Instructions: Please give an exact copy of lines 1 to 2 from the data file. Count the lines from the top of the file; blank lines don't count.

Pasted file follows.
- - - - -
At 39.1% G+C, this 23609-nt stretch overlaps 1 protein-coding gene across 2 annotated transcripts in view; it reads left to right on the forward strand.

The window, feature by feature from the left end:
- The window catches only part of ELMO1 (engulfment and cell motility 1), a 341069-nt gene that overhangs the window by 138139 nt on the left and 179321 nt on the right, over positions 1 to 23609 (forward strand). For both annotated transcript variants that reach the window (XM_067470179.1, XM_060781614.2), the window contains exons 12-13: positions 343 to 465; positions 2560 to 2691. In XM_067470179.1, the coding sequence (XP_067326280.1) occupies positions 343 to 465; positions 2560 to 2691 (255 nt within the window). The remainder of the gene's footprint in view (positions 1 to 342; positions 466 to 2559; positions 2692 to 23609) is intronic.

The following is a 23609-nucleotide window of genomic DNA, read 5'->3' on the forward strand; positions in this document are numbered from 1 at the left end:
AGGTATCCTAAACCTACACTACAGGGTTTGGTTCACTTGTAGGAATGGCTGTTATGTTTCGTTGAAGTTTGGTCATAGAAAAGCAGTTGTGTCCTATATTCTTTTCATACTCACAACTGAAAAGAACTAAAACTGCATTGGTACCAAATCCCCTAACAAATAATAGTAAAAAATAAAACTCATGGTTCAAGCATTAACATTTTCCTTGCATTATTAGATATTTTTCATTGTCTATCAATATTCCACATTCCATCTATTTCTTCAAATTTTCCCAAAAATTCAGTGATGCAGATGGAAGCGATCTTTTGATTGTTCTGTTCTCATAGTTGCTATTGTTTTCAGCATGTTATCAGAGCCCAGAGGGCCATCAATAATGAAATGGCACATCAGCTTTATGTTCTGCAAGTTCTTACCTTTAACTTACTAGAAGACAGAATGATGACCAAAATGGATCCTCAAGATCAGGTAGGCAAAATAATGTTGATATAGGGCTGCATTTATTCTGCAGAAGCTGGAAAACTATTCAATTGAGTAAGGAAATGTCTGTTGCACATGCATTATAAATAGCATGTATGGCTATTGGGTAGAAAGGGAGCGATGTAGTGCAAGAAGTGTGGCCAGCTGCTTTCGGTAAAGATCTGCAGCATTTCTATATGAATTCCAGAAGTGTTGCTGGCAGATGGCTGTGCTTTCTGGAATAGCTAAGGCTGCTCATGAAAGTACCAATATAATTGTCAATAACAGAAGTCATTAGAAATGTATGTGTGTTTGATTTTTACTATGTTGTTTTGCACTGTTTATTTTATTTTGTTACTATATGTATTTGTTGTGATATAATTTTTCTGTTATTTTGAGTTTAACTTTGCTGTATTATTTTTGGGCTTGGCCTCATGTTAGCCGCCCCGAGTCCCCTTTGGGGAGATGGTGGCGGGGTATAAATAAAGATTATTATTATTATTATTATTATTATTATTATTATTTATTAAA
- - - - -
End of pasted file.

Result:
At 39.1% G+C, this 23609-nt stretch overlaps 1 protein-coding gene across 2 annotated transcripts in view; it reads left to right on the forward strand.

The window, feature by feature from the left end: